Violent and Brutal Dispersal of Moro and Indigenous Protesters

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  • The violent police dispersal of the rallyists from the indigenous and Moro people in front of the US Embassy last Oct 21 was caught on film, has gone viral and has angered a lot of overseas Filipinos and international friends. This followed an earlier violent dispersal on Oct 18 of indigenous people and their advocates in front of Camp Aguinaldo, the main army camp of the Armed Forces of the Philippines.

    The Director of the National Capital Region Police Office (NCPRO) ordered the immediate “relief” of the Senior Superintendent Marcelino Pedrozo and eight others, including PO3 Franklin Kho, the driver of the police van involved in running over the rallyists.  This included 40 more Manila Police Department personnel relieved of their duties and placed under restrictive custody. An investigation is said to be underway.

    There is nothing that would justify the ramming of a police vehicle against the rallyists, dragging and crushing them underneath the police van. There is nothing that would justify the sadistic pummeling of rallyists by truncheon-wielding police as the rallyists  are pulled out of jeepneys or of PO3 Kho grabbing a Lumad woman inside a jeepney by the hair and punching a local videographer when he realized his brutality was being recorded. Police men and women are trained to use maximum tolerance , that is their job. The protesters were armed with banners and signs and with words – and these scared the police commanders out of their wits.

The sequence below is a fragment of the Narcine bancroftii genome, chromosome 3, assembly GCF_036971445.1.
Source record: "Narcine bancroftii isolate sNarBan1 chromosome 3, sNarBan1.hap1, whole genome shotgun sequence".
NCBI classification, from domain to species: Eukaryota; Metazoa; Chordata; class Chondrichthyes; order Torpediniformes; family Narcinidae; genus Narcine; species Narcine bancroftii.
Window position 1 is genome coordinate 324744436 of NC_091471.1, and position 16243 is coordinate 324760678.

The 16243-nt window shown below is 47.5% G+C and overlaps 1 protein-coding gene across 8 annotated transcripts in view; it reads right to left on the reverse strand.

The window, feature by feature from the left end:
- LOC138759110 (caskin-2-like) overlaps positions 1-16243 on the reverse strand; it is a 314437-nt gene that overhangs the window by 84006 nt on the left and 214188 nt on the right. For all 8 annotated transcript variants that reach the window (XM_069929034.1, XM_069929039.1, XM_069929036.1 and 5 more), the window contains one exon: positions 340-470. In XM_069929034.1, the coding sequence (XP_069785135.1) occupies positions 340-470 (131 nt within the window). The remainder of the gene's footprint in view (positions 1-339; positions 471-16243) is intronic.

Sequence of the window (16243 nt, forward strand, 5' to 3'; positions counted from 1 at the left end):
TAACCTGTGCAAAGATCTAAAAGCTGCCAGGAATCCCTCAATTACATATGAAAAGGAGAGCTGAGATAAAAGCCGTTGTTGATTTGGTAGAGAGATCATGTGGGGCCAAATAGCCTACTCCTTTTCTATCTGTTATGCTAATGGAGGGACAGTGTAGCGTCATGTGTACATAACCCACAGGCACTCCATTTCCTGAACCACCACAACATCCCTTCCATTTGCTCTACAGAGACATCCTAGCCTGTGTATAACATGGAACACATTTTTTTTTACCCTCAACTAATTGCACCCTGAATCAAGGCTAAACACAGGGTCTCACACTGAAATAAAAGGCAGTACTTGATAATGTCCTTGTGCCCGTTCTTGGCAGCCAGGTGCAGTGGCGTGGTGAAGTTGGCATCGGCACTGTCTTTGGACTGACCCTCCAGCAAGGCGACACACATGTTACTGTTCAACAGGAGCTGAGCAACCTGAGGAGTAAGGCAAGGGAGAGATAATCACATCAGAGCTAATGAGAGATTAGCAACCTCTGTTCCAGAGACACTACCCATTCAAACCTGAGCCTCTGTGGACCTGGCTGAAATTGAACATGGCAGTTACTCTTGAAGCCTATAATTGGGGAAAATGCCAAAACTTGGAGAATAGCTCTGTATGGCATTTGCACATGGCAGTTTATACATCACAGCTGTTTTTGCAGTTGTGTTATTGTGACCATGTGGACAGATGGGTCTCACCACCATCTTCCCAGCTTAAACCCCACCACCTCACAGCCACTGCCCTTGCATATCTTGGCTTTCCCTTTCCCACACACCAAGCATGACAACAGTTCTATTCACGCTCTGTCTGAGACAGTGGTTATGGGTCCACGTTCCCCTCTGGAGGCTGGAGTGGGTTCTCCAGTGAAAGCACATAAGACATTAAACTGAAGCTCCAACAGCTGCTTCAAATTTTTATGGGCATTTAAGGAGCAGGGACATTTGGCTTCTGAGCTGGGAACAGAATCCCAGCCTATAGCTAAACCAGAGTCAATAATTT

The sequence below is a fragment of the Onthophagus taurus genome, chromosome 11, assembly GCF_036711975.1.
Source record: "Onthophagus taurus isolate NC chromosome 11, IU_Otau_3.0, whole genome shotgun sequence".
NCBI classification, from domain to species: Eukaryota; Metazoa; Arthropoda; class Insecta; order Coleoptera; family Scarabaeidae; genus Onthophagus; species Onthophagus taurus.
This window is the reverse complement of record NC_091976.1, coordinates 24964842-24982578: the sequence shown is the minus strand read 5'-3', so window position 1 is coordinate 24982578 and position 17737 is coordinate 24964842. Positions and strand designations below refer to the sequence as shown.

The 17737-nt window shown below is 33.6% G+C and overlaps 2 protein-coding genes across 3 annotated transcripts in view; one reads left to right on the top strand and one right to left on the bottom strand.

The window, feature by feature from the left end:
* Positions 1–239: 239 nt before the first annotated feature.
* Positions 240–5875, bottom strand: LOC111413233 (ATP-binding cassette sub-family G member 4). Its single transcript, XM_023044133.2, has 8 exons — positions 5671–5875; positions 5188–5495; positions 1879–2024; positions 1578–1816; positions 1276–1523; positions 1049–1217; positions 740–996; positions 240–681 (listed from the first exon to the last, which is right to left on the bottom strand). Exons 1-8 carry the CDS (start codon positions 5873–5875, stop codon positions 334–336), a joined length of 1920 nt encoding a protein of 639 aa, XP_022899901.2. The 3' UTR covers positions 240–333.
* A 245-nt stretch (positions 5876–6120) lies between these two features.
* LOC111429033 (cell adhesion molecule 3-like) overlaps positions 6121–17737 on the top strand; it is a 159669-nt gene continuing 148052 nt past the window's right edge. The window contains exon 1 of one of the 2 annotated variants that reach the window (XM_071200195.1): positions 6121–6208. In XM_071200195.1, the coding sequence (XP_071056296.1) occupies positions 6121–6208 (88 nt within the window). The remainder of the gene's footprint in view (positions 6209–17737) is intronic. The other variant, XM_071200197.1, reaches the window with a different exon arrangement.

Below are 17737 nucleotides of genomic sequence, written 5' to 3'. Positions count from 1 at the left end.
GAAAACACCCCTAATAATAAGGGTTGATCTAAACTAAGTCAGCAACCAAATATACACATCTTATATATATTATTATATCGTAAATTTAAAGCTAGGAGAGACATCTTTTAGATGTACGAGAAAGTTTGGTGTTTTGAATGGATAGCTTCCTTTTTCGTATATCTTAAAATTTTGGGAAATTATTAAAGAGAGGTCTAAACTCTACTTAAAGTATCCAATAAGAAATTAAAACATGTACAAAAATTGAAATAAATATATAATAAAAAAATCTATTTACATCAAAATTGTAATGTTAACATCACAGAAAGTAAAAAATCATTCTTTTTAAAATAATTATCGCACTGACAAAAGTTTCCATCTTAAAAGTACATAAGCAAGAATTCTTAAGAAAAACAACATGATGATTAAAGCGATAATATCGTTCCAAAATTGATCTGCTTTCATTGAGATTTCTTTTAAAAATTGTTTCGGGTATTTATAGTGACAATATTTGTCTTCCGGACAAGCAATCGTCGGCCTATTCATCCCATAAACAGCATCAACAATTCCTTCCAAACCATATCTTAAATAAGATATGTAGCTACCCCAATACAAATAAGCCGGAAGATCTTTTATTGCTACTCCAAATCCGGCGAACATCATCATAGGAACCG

The rally program was down to its last speaker and everything was peaceful until Superintendent Pedrozo came to the scene and ordered the police “to fight back” and arrest the protesters; the police had lost face with the US embassy, and his rants were captured by the GMA7 video. Well, the police did just what their boss ordered – they beat the rallyists with their truncheons, handcuffed them, they even arrested those who were injured and hurt. They arrested   42 people, the entire medical team including a doctor, nurse and health volunteers and even a media person.

    In this age of technology, the police brutality captured on phones and cameras told a completely different story than what the police were saying.

    The indigenous people and the Moro have seen militarization in their communities and they were not spared this military violence in the city. They had travelled thousands of miles from the northern and southern places of the country to protest the militarization of their villages and show support for Duterte’s independent foreign policy, distancing itself from the United States. They also called for the pull-out of US troops and abrogation of unequal defense treaties and an end to foreign, particularly US domination.

    One would think that with President Duterte’s strong and public assertions of an independent foreign policy, especially from the United States, the police and the military would have acted accordingly, i.e. with maximum tolerance and respect for the people’s democratic rights to speech and assembly.

    But that was too much to ask. Or think. Bottom line, what happened at the US Embassy showed whose interests the police and the military are trained to protect.

    We should be worried. And angry.

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